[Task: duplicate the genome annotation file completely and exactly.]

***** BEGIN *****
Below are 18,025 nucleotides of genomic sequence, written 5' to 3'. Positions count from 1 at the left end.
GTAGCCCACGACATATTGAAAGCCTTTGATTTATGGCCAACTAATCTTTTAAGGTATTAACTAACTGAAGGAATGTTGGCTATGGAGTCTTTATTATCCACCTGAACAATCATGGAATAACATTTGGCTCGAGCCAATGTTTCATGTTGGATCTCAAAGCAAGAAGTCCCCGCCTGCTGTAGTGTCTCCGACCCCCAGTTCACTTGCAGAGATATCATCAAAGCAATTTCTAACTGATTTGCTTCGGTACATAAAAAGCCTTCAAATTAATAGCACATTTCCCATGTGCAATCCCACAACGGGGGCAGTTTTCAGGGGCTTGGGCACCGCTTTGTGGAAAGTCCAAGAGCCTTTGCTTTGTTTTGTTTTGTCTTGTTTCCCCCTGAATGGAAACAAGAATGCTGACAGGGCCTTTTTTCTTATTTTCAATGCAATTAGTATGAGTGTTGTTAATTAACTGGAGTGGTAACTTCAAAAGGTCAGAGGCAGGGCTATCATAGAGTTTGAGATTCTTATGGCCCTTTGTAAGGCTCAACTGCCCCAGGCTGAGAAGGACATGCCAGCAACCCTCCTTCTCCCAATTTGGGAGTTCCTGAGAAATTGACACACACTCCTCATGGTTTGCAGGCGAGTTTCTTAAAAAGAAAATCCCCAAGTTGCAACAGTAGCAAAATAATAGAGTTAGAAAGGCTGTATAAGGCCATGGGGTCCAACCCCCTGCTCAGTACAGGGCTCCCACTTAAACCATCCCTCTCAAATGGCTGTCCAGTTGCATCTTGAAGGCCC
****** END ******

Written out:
Below are 18,025 nucleotides of genomic sequence, written 5' to 3'. Positions count from 1 at the left end.
GTAGCCCACGACATATTGAAAGCCTTTGATTTATGGCCAACTAATCTTTTAAGGTATTAACTAACTGAAGGAATGTTGGCTATGGAGTCTTTATTATCCACCTGAACAATCATGGAATAACATTTGGCTCGAGCCAATGTTTCATGTTGGATCTCAAAGCAAGAAGTCCCCGCCTGCTGTAGTGTCTCCGACCCCCAGTTCACTTGCAGAGATATCATCAAAGCAATTTCTAACTGATTTGCTTCGGTACATAAAAAGCCTTCAAATTAATAGCACATTTCCCATGTGCAATCCCACAACGGGGGCAGTTTTCAGGGGCTTGGGCACCGCTTTGTGGAAAGTCCAAGAGCCTTTGCTTTGTTTTGTTTTGTCTTGTTTCCCCCTGAATGGAAACAAGAATGCTGACAGGGCCTTTTTTCTTATTTTCAATGCAATTAGTATGAGTGTTGTTAATTAACTGGAGTGGTAACTTCAAAAGGTCAGAGGCAGGGCTATCATAGAGTTTGAGATTCTTATGGCCCTTTGTAAGGCTCAACTGCCCCAGGCTGAGAAGGACATGCCAGCAACCCTCCTTCTCCCAATTTGGGAGTTCCTGAGAAATTGACACACACTCCTCATGGTTTGCAGGCGAGTTTCTTAAAAAGAAAATCCCCAAGTTGCAACAGTAGCAAAATAATAGAGTTAGAAAGGCTGTATAAGGCCATGGGGTCCAACCCCCTGCTCAGTACAGGGCTCCCACTTAAACCATCCCTCTCAAATGGCTGTCCAGTTGCATCTTGAAGGCCC